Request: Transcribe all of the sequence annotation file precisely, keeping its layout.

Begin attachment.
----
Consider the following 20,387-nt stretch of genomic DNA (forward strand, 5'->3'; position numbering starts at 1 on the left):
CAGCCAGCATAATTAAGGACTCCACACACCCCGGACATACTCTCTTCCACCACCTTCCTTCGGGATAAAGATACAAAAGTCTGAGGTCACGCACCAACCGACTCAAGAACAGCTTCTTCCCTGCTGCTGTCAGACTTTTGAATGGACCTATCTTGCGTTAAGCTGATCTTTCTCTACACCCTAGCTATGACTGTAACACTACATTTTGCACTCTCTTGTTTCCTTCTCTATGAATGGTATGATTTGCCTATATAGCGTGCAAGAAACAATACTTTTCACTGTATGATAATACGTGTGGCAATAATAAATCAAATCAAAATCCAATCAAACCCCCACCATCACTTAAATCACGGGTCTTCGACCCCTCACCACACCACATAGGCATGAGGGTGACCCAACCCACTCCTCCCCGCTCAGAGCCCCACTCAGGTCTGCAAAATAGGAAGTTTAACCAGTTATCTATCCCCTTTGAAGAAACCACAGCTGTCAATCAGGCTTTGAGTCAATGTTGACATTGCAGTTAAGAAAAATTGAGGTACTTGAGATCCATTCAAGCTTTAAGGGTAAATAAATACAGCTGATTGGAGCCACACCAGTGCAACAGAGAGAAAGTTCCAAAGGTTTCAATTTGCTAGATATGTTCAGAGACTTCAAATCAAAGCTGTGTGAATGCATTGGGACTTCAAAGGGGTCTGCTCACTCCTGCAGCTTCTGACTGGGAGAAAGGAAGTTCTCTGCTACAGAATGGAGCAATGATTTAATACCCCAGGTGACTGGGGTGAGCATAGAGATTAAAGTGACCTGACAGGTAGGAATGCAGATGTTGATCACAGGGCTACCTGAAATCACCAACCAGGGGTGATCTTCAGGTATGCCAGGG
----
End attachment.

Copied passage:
Consider the following 20,387-nt stretch of genomic DNA (forward strand, 5'->3'; position numbering starts at 1 on the left):
CAGCCAGCATAATTAAGGACTCCACACACCCCGGACATACTCTCTTCCACCACCTTCCTTCGGGATAAAGATACAAAAGTCTGAGGTCACGCACCAACCGACTCAAGAACAGCTTCTTCCCTGCTGCTGTCAGACTTTTGAATGGACCTATCTTGCGTTAAGCTGATCTTTCTCTACACCCTAGCTATGACTGTAACACTACATTTTGCACTCTCTTGTTTCCTTCTCTATGAATGGTATGATTTGCCTATATAGCGTGCAAGAAACAATACTTTTCACTGTATGATAATACGTGTGGCAATAATAAATCAAATCAAAATCCAATCAAACCCCCACCATCACTTAAATCACGGGTCTTCGACCCCTCACCACACCACATAGGCATGAGGGTGACCCAACCCACTCCTCCCCGCTCAGAGCCCCACTCAGGTCTGCAAAATAGGAAGTTTAACCAGTTATCTATCCCCTTTGAAGAAACCACAGCTGTCAATCAGGCTTTGAGTCAATGTTGACATTGCAGTTAAGAAAAATTGAGGTACTTGAGATCCATTCAAGCTTTAAGGGTAAATAAATACAGCTGATTGGAGCCACACCAGTGCAACAGAGAGAAAGTTCCAAAGGTTTCAATTTGCTAGATATGTTCAGAGACTTCAAATCAAAGCTGTGTGAATGCATTGGGACTTCAAAGGGGTCTGCTCACTCCTGCAGCTTCTGACTGGGAGAAAGGAAGTTCTCTGCTACAGAATGGAGCAATGATTTAATACCCCAGGTGACTGGGGTGAGCATAGAGATTAAAGTGACCTGACAGGTAGGAATGCAGATGTTGATCACAGGGCTACCTGAAATCACCAACCAGGGGTGATCTTCAGGTATGCCAGGG